Who are ‘the’ Taliban? Life Worlds between Pashtun Traditions, Islamism, and Globalisation


  • Conrad Schetter


Taliban, Pashtuns, Islam, life worlds, globalisation


This article deals with the social background and the life worlds of the followers of the Taliban movement. It begins with an analysis of the essential social structures of Pashtun tribal society. It argues that both the Afghan wars, which are ongoing since 1979, and the consequent mass exodus had a tremendous impact on the everyday life of Pashtun society. They resulted in a contextualised confluence of values and norms, rooted in tribal culture on the one side and militant Islam on the other. The policy of the Taliban movement anticipated such normative changes within Pashtun society. Particularly the everlasting reference to Islam, the defence of local autonomy, and the emphasis on social justice emerged as key elements of the self-perception of the Taliban movement. Accordingly, my key argument is that the restoration and maintenance of (idealised) local social orders have been the driving force for the success of the Taliban movement. However, this tendency of preserving an (idealised) local order in the name of Islam is not unique to the Taliban but can be found across the Islamic world and can be regarded as a current phenomenon of globalisation.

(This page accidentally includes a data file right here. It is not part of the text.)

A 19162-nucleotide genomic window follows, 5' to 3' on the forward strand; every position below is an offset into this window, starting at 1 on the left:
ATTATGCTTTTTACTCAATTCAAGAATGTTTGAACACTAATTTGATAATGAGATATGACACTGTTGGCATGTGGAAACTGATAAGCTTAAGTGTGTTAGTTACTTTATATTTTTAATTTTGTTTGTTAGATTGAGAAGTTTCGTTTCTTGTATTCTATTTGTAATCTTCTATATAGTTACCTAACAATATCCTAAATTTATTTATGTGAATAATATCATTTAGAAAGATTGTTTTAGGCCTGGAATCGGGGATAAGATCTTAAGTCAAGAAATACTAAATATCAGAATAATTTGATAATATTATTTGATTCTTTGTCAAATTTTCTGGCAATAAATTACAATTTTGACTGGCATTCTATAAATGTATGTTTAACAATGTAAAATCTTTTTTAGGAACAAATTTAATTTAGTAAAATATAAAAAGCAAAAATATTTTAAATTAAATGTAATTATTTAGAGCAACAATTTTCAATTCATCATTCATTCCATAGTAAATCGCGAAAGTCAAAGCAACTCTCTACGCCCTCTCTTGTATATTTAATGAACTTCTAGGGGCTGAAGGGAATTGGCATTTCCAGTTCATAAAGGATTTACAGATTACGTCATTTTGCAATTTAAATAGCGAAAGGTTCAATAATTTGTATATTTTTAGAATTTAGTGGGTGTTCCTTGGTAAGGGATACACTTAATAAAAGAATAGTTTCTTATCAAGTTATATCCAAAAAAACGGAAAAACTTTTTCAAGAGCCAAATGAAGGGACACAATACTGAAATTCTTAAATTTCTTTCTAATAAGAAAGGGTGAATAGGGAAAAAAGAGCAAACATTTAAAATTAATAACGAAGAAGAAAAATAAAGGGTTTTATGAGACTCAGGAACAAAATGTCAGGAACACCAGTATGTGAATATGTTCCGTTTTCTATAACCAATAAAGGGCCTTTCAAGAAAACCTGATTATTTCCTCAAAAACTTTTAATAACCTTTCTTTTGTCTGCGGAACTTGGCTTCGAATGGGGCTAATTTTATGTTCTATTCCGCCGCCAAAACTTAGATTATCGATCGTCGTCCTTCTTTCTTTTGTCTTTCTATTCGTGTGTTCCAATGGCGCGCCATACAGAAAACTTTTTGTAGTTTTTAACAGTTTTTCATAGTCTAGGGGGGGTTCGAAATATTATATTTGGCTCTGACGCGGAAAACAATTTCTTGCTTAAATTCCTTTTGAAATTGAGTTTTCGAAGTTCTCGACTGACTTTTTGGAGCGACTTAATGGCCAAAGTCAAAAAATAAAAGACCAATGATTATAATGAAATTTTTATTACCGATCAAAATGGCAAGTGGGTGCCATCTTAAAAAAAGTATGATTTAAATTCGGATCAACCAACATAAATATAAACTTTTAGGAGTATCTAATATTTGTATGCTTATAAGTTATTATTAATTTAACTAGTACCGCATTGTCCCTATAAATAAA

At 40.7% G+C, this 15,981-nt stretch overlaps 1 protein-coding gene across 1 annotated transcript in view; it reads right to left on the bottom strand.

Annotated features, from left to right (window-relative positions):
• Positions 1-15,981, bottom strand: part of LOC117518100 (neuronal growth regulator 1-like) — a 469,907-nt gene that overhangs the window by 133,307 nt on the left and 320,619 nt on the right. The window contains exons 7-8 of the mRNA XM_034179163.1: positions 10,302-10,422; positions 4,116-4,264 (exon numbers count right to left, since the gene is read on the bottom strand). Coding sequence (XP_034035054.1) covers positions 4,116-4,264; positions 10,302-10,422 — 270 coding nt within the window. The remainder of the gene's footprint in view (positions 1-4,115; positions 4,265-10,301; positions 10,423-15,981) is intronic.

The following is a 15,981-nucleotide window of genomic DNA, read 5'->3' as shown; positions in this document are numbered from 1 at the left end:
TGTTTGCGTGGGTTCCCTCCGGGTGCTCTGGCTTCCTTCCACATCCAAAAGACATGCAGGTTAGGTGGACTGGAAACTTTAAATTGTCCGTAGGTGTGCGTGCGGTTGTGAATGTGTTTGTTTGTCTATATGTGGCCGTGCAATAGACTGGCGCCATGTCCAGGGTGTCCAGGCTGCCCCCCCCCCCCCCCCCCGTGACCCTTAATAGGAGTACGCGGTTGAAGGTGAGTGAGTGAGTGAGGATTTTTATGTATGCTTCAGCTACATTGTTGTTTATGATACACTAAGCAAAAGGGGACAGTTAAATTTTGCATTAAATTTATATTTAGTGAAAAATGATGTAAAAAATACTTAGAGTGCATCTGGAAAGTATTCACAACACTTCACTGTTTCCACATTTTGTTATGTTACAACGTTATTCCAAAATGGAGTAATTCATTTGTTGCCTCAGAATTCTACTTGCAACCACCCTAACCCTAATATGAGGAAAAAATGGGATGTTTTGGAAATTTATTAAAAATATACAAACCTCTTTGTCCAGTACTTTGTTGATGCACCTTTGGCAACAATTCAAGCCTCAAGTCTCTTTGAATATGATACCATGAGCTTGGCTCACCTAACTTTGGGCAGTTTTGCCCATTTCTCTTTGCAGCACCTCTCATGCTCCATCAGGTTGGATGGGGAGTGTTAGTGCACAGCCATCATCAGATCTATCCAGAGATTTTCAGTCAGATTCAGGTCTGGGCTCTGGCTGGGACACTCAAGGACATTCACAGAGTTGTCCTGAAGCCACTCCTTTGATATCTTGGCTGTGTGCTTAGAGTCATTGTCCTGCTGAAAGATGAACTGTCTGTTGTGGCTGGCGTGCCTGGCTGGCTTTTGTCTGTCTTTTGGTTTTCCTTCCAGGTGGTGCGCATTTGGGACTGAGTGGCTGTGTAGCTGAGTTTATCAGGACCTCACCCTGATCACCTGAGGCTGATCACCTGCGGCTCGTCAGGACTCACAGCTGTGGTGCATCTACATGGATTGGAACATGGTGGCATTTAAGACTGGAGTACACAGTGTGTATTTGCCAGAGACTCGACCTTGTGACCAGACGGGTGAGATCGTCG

Schetter, C. (2022). Who are ‘the’ Taliban? Life Worlds between Pashtun Traditions, Islamism, and Globalisation. Ethnoscripts, 24(1). Abgerufen von https://journals.sub.uni-hamburg.de/ethnoscripts/article/view/1996